Right towards the end, this year’s Berlinale became, for me, the this-is-your-life edition. If you’ve read the entry on Boyhood, you may have done a bit of math (but heavens, why would you?) and noted a considerable gap between the Texas and Berlin years. Many of those years were spent in Munich, and for several of those years, I performed with and occasionally wrote for minimal club, co-founded by Stephan Geene, whose umsonst has premiered in the Forum Expanded program. So right up front, full disclosure.
The title of Stephan’s followup to his first feature, After Effect (2008), might be translated as it is at the official site, as “for free” (i.e., “no charge” for “free for the taking”) or, as it is in the Berlinale catalog, “for nothing” (expending effort to little or no effect). The lower-case, open-to-interpretation “umsonst” is indicative of the sort of wordplay Stephen mastered in the texts he wrote during the minimal club years, taking full advantage the building-block nature of the German language, wherein prefixes and suffixes can be slid up and down a sentence in such away as to completely derail it, at least in terms of where you thought that sentence was heading when it pulled out of the station.
The milieu of umsonst is a neighborhood Berliners are calling Kreuzkölln, where I lived in the early Oughts, back when it was far less hip than it is now. I half-expected Stephan’s camera to wander on up to our old apartment. At any rate, we open with a tune sung to a street-side audience by Chloë Lewer, half of the indie-folk band Charity Children, originally from New Zealand (and who, having busked in Berlin for a few years, now have a new album out). The other half, Elliott McKee, plays Zach, who wanders the markets, bargains with Turks, dives a couple of favorite dumpsters, and, despite reading children’s books to teach himself German and Turkish, tells his friends he aspires to nothing and that he’s perfectly fine with that.
Zach’s staying with a woman (Vivian Daniel) whose daughter is off in Portugal—until, out of the blue, she’s not. Aziza (Ceci Chuh, who also happens to play the lead in a feature my daughter’s currently editing) won’t explain why she’s returned and, as she helps Zach carry his stuff to his next way station, asks him if his mother would do such a thing, i.e., rent his room out while he was gone. No, he answers, his mother is far too private a person. This word “private” is key (in a film minimal club made in the mid-80s, half the couple at its core diagnoses the problem with their relationship: “too private”). In the unwritten, unspoken code of the circles in which Zach and Aziza move, ownership, property and privacy, while not exactly taboo, rank rock bottom. A line that drew a good round of laughter from the audience Friday night: “You can’t just move here to Berlin, send the rents soaring, and then not hand out a few beers.”
I have to wonder if Stephan didn’t slip the word “private” to Elliott McKee. Probably not, since nearly all the dialogue in umsonst is improvised and the characters are, in a sense, co-creations of Stephan and his cast. I cannot stress what a radical departure this approach is from that taken in all the other work of his I’m familiar with. A widely published theorist who’s translated the likes of Derrida and Rancière, Stephan, back in the minimal club days, would rehearse us to the nth degree in the precise delivery of each line and the placement of each strategic pause. It’s not that he’s gone all mumblecore on us by any means (though I can’t help thinking that umsonst would fit quite nicely in a SXSW lineup)—for one thing, the overall rhythm of umsonst is very different indeed from those of the films made by that set of then-young American directors in the mid-2000s—but he’s taken a cue from the neighborhood itself. In the Q&A, Stephan said that he took a look around Kreuzkölln and found that he liked the way the people he saw there were spending their time. It’s as if, after the financial crisis of 2008/09 (in his director’s statement, Stephan calls it a “so-called crisis”), as the system fattens the elite and does its best to shut out everyone else, this bunch has simply decided not to be bothered.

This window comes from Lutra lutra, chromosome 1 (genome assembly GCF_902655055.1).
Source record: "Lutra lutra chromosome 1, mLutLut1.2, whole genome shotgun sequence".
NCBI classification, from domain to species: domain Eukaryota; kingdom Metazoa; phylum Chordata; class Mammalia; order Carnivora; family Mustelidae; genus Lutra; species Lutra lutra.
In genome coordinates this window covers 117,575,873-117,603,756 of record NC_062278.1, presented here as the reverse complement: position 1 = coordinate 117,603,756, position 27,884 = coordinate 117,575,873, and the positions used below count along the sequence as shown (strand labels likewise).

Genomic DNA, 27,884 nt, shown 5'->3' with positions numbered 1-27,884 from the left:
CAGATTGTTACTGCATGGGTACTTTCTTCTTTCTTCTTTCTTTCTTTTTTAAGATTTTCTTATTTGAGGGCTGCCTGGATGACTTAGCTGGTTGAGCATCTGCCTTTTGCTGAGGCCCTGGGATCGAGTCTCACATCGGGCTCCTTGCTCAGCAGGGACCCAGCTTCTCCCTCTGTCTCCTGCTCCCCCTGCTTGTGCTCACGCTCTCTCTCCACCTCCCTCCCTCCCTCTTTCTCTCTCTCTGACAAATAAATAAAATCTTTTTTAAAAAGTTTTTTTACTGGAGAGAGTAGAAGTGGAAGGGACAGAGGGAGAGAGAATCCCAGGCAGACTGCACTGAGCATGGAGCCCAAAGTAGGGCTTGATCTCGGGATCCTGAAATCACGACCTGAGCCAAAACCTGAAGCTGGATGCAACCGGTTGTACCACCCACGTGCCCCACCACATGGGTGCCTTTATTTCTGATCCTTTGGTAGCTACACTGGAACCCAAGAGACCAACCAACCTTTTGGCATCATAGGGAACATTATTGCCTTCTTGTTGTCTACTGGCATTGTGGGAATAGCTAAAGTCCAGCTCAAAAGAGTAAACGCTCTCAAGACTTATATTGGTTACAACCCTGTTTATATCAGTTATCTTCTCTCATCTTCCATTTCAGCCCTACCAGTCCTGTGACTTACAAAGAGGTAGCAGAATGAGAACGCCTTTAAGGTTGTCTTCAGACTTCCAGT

Aziza’s crisis is entirely personal in nature; it’s never explained, but that explanation is not missed. As her mother tries to get to the bottom of it, tension flares within what’s clearly a pretty tight bond, and it’s in these scenes—mother and daughter, stumbling into fights neither wants—that Chuh and Daniel reveal their respectively unique talents as actresses. And then, a line is crossed. The mother reads Aziza’s diary, and in retaliation, Aziza reads her mother’s, which sends her into a sort of panic. Rushing up to the camera, close and dark, she tells us that she never, ever should have cracked those covers. Is there such a thing as privacy after all? Of course. The trick is to feel out its topography on one’s own rather than reading the map you’ve been handed.
The direct address to the camera brings up the framing device in umsonst that I’m not entirely sure what to do with other than enjoy, namely, the poetry of the director of the film-within-the-film in his early scenes (somewhat reminiscent of Truffaut’s Day for Night) and the slapdash anarchic humor of the final scenes (more reminiscent of Monty Python and the Holy Grail). With or without these buffers between us and the world of Aziza and Zach, umsonst is a remarkable portrait of a neighborhood, its community and its moment.
And I’ve spent more words and time on it than I’d originally planned, so there’ll be one more Berlinale 2014 Diary entry after all.
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